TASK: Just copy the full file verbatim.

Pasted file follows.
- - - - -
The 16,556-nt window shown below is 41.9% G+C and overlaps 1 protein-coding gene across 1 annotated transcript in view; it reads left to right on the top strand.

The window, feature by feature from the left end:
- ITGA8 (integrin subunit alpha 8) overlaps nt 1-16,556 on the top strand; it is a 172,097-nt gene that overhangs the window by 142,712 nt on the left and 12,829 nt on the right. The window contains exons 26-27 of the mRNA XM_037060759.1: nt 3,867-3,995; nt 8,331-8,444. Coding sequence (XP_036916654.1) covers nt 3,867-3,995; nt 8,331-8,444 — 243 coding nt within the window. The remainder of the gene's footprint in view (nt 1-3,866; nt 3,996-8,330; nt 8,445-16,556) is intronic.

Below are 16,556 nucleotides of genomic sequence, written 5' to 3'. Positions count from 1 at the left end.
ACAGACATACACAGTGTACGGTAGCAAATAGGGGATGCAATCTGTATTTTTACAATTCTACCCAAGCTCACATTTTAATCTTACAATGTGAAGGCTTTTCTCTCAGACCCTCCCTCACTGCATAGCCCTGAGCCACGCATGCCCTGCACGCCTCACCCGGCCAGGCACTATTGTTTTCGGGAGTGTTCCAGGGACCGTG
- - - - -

The 16,556-nt window shown below is 41.9% G+C and overlaps 1 protein-coding gene across 1 annotated transcript in view; it reads left to right on the top strand.

The window, feature by feature from the left end:
- ITGA8 (integrin subunit alpha 8) overlaps nt 1-16,556 on the top strand; it is a 172,097-nt gene that overhangs the window by 142,712 nt on the left and 12,829 nt on the right. The window contains exons 26-27 of the mRNA XM_037060759.1: nt 3,867-3,995; nt 8,331-8,444. Coding sequence (XP_036916654.1) covers nt 3,867-3,995; nt 8,331-8,444 — 243 coding nt within the window. The remainder of the gene's footprint in view (nt 1-3,866; nt 3,996-8,330; nt 8,445-16,556) is intronic.

Below are 16,556 nucleotides of genomic sequence, written 5' to 3'. Positions count from 1 at the left end.
ACAGACATACACAGTGTACGGTAGCAAATAGGGGATGCAATCTGTATTTTTACAATTCTACCCAAGCTCACATTTTAATCTTACAATGTGAAGGCTTTTCTCTCAGACCCTCCCTCACTGCATAGCCCTGAGCCACGCATGCCCTGCACGCCTCACCCGGCCAGGCACTATTGTTTTCGGGAGTGTTCCAGGGACCGTG